All information is provided for information purposes only. All information and data contained in this publication is obtained by the LSE Group, from sources believed by it to be accurate and reliable. Because of the possibility of human and mechanical error as well as other factors, however, such information and data is provided "as is" without warranty of any kind. No member of the LSE Group nor their respective directors, officers, employees, partners or licensors make any claim, prediction, warranty or representation whatsoever, expressly or impliedly, either as to the accuracy, timeliness, completeness, merchantability of any information or of results to be obtained from the use of the FTSE Russell Indexes or the fitness or suitability of the FTSE Russell Indexes for any particular purpose to which they might be put. Any representation of historical data accessible through FTSE Russell Indexes is provided for information purposes only and is not a reliable indicator of future performance.
No responsibility or liability can be accepted by any member of the LSE Group nor their respective directors, officers, employees, partners or licensors for (a) any loss or damage in whole or in part caused by, resulting from, or relating to any error (negligent or otherwise) or other circumstance involved in procuring, collecting, compiling, interpreting, analysing, editing, transcribing, transmitting, communicating or delivering any such information or data or from use of this document or links to this document or (b) any direct, indirect, special, consequential or incidental damages whatsoever, even if any member of the LSE Group is advised in advance of the possibility of such damages, resulting from the use of, or inability to use, such information.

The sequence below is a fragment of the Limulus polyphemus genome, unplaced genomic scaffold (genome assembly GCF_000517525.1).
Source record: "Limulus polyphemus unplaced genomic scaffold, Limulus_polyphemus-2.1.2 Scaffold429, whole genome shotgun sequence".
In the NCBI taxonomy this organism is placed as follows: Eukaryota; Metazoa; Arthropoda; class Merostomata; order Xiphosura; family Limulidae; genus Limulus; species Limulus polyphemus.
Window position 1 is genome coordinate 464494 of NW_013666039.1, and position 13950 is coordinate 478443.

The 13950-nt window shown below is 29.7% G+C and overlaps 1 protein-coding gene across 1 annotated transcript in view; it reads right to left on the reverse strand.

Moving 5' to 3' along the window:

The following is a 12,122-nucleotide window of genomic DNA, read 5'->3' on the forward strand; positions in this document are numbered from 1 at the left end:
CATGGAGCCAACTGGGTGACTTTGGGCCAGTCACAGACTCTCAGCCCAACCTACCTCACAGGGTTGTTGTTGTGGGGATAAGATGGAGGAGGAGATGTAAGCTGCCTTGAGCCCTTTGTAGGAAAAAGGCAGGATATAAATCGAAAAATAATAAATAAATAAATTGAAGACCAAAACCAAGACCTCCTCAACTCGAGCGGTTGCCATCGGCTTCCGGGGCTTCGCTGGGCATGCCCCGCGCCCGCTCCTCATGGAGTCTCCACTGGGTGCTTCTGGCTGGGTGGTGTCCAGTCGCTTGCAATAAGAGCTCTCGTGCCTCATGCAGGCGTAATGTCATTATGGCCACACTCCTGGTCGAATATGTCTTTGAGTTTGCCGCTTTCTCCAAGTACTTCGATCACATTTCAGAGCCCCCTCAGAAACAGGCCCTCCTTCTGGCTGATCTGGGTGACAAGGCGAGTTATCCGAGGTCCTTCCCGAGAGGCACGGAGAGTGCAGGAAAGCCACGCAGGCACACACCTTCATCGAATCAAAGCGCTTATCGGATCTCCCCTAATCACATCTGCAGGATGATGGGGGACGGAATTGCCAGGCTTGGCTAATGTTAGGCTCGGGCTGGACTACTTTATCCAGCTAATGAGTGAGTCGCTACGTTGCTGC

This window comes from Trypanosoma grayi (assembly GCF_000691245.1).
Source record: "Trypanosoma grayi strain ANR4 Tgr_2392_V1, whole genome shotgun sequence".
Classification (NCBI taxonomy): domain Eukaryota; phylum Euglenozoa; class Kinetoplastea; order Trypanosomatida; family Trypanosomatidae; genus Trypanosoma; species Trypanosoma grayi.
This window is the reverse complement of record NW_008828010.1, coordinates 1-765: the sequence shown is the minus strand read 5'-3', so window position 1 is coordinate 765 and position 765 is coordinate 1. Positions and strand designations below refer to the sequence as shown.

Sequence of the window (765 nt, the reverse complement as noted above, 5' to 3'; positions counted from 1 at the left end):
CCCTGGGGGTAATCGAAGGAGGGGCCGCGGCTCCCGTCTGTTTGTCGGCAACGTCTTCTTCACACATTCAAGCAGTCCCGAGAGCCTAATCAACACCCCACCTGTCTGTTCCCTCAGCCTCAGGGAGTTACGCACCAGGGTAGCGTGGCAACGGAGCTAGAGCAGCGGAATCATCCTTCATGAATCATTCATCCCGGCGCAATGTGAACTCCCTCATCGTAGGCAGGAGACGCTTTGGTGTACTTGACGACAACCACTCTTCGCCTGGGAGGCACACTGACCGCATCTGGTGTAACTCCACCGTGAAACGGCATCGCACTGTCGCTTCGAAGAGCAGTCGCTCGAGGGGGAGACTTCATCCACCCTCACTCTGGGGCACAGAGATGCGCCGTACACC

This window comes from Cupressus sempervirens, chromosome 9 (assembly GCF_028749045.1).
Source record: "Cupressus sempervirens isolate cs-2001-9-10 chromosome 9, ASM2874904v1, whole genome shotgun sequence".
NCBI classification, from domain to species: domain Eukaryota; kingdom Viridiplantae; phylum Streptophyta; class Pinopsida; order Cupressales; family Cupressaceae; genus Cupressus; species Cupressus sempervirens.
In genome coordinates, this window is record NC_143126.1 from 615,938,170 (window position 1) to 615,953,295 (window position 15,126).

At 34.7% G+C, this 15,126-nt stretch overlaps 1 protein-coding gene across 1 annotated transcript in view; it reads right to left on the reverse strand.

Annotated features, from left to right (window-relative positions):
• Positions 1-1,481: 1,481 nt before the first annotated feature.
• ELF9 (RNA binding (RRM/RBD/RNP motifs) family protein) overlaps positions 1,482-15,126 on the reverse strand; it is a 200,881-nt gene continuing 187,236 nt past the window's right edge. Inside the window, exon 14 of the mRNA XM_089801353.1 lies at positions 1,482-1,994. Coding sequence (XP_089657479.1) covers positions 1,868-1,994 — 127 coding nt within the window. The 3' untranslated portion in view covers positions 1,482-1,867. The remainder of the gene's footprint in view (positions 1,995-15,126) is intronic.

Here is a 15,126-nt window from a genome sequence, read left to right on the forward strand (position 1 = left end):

No member of the LSE Group nor their respective directors, officers, employees, partners or licensors provide investment advice and nothing contained in this document or accessible through FTSE Russell Indexes, including statistical data and industry reports, should be taken as constituting financial or investment advice or a financial promotion.
No part of this information may be reproduced, stored in a retrieval system or transmitted in any form or by any means, electronic, mechanical, photocopying, recording or otherwise, without prior written permission of the applicable member of the LSE Group. Use and distribution of the LSE Group data requires a licence from FTSE, Russell, FTSE GDCM, MTSNext, Mergent, FTSE FI, YB and/or their respective licensors.